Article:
Language House
March 23, 2016

Cornell Language House Residents Call For Reinstatement Of Director Position

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Correction appended

More than two thirds of the students in Cornell’s Language House — a member of the Alice Cook House community — have signed a petition to reinstate the Language House director position, according to Arundathi Sharma ’17, one of the petition’s organizers.

So far, 38 of the 54 Language House residents have signed the petition — which students presented on March 16 to Cook House Professor-Dean Prof. André Dhondt, ecology and evolutionary biology, and Assistant Dean Jennifer Majka — Sharma said.

Last year, the part-time director position was held by Astrid Jirka, who had regular office hours, planned week-long student trips abroad and met with Native Speakers and house fellows to organize programs, according to the petition.

The vice provost for undergraduate education eliminated the director position at the end of the 2014-15 academic year, according to Majka.

Dhondt said west campus senior staff felt the Language House had not fulfilled their hopes of contributing to the West Campus community.

Last Wednesday, the petition’s four student organizers discussed the issue with Dhondt and Majka, who discredited “every point on the petition,” said organizer Oscar Rieveling ’16.

Sharma said she believes Dhondt and Majka treated the students disrespectfully during the discussion.

“We were only given 30 minutes to explain our problems,” Sharma said. “In this time, we were interrogated, lectured, repeatedly interrupted, misled and maligned.”

Majka countered this claim, saying that she did not even speak in the meeting, only reminding students at the discussion’s conclusion that she is always available to speak with them about any concerns. Dhondt also disagreed, saying he made an effort to be accommodating at the meeting.

“I went out of my way to have a meeting before spring break and offered to meet them the following week, but they had to meet Wednesday — the night of our weekly house dinners that I am required to attend,” he said. “The tone of the meeting was not the best, but it was so on both sides.”

Dhondt added that residents also should have reached out before creating a petition.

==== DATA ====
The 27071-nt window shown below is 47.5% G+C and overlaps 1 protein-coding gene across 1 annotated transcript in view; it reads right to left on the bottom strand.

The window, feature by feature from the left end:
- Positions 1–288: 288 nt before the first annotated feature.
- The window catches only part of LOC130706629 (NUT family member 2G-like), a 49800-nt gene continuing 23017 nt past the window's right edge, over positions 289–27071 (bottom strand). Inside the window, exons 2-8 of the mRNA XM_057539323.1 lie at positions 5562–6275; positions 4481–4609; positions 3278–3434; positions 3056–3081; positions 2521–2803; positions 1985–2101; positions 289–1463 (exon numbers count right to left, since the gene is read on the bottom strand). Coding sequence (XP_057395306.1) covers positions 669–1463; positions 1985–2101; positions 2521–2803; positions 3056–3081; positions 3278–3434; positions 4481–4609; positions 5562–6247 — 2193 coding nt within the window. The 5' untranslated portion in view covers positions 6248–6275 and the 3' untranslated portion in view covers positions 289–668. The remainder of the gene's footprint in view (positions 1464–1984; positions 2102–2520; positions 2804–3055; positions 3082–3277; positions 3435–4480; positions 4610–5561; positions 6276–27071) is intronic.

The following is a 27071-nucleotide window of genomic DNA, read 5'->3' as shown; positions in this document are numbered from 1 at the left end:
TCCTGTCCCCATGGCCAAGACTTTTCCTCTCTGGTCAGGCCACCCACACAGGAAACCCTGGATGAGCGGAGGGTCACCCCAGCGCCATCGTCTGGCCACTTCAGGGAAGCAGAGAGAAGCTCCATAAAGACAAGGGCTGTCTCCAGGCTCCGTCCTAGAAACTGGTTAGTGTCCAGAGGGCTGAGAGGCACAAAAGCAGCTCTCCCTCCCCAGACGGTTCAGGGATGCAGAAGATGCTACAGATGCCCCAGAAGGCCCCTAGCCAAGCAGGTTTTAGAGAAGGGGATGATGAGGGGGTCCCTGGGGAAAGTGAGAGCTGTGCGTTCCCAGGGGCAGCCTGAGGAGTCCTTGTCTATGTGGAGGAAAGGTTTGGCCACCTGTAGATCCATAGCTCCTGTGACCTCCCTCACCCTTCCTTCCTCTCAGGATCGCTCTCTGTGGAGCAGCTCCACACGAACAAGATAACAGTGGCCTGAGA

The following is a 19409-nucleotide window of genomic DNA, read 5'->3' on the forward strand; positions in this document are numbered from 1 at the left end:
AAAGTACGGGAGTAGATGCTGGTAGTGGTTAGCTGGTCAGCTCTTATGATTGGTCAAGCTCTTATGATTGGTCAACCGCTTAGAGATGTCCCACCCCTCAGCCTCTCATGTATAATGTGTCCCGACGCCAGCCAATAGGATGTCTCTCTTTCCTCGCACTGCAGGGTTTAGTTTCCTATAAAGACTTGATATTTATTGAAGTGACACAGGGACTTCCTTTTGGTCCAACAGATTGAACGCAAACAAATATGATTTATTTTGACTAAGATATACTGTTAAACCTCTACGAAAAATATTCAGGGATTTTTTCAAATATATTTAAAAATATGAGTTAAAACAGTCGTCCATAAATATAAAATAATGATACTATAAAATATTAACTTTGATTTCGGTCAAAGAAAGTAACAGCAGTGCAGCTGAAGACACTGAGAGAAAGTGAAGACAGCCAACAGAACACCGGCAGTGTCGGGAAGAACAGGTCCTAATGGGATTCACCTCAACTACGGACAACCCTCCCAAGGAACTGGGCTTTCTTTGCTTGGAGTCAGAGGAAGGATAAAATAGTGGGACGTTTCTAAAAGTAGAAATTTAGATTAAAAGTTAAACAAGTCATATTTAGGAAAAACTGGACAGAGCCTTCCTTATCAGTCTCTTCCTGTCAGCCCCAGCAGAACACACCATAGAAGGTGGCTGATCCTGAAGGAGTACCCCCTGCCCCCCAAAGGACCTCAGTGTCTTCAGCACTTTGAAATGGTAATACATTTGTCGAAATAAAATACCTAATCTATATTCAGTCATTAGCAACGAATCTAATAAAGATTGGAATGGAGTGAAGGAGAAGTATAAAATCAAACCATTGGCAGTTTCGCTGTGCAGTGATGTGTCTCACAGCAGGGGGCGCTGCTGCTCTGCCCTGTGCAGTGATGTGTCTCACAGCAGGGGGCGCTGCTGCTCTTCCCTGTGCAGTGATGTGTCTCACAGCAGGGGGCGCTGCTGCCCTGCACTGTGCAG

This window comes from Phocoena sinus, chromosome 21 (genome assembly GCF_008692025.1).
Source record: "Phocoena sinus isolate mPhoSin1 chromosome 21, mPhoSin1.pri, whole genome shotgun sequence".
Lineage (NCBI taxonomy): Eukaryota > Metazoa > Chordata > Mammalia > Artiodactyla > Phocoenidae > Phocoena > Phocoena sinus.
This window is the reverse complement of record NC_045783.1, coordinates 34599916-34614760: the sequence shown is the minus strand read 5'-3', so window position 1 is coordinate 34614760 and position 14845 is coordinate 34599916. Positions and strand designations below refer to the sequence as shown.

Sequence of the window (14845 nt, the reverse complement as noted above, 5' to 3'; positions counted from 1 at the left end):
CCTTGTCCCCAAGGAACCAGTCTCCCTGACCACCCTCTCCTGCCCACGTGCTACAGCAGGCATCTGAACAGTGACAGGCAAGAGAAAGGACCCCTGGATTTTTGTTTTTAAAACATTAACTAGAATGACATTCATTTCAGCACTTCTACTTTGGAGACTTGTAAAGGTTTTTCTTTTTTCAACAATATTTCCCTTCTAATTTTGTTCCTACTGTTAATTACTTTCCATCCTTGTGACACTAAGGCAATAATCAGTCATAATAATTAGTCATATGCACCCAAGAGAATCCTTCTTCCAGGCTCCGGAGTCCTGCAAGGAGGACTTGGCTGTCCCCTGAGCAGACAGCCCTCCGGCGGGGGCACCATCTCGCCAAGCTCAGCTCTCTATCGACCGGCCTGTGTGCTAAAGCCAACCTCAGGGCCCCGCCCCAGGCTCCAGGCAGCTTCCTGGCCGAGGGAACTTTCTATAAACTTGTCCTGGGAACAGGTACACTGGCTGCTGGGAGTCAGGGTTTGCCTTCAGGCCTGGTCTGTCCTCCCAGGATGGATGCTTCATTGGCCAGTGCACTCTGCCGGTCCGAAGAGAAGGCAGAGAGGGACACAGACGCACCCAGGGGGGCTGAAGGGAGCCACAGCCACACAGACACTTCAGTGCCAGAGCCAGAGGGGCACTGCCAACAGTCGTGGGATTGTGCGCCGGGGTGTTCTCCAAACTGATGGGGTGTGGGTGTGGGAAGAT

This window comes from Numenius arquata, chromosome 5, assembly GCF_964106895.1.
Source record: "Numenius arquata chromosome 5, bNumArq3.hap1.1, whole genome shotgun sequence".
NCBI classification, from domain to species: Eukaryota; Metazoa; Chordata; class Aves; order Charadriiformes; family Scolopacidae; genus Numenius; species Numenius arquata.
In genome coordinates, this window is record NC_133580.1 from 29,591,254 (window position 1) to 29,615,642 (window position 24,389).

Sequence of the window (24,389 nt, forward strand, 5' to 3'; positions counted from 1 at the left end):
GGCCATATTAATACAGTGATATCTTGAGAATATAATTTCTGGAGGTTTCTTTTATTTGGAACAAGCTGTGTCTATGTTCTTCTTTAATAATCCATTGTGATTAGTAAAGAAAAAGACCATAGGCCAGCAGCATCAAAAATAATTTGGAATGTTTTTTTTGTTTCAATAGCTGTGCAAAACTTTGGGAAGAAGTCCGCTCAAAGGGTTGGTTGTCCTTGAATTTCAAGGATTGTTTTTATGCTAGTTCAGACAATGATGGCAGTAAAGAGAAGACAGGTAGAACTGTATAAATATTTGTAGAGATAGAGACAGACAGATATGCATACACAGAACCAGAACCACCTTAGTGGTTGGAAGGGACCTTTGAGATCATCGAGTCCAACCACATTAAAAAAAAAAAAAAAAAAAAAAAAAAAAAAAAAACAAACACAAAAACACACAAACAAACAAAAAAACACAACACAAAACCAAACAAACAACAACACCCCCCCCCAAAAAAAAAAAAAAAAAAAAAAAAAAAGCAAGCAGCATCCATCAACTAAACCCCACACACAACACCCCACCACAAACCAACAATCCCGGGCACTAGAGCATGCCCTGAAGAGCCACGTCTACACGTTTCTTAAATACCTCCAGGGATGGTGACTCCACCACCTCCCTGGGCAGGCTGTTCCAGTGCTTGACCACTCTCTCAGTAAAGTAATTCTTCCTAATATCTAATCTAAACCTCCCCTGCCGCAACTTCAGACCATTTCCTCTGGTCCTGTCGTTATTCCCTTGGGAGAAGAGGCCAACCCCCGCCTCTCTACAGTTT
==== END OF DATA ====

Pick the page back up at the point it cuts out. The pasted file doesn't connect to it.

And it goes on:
“What they should have done is talk to Jen or to me as soon as problems emerged,” Dhondt said. “If they have issues, they should have come to me six months ago not a couple days ago.”

After the discontinuation of Jirka’s position, her duties were absorbed by Cook House Graduate Resident Fellow Jonathan Reinhardt, according to the petition.

In the petition, students argued that the Language House cannot be managed by a single resident fellow and requires a director who is responsive to its members.

“After September, [Reinhardt] seemed to have disappeared; he cancelled his meetings with Native Speakers and rarely responded to emails,” Sharma said. “He didn’t even send out emails or respond to students waiting to hear about the status of their application to the Language House for next year.”

The incoming Cook House Professor-Dean Prof. Shorna Allred, natural resources, said she is unsure that the petition represents the views of all Language House residents.

“The majority of residents who are returning to Language House next year do not support the petition — only two returning LH residents signed it,” Allred said. “Also, no new admits to the Language House signed the petition.”

Allred added that many of the points in the petition are not factually correct and “did not match up with data we have.”

Reinhardt responded to the petition, saying that the Language House’s administrative changes are based on “a decade of alumni feedback, which unfortunately finds no voice in the petition.”

“The changes we’re making have strong institutional support on West Campus, among our supporting faculty, and from the various levels of the Cornell administration,” he said.

Although the meeting with Dhondt and Majka did not succeed in convincing administrators to reinstate the director position, Sharma said petitioners intend to reach out to Language House fellows to gain their support on the matter.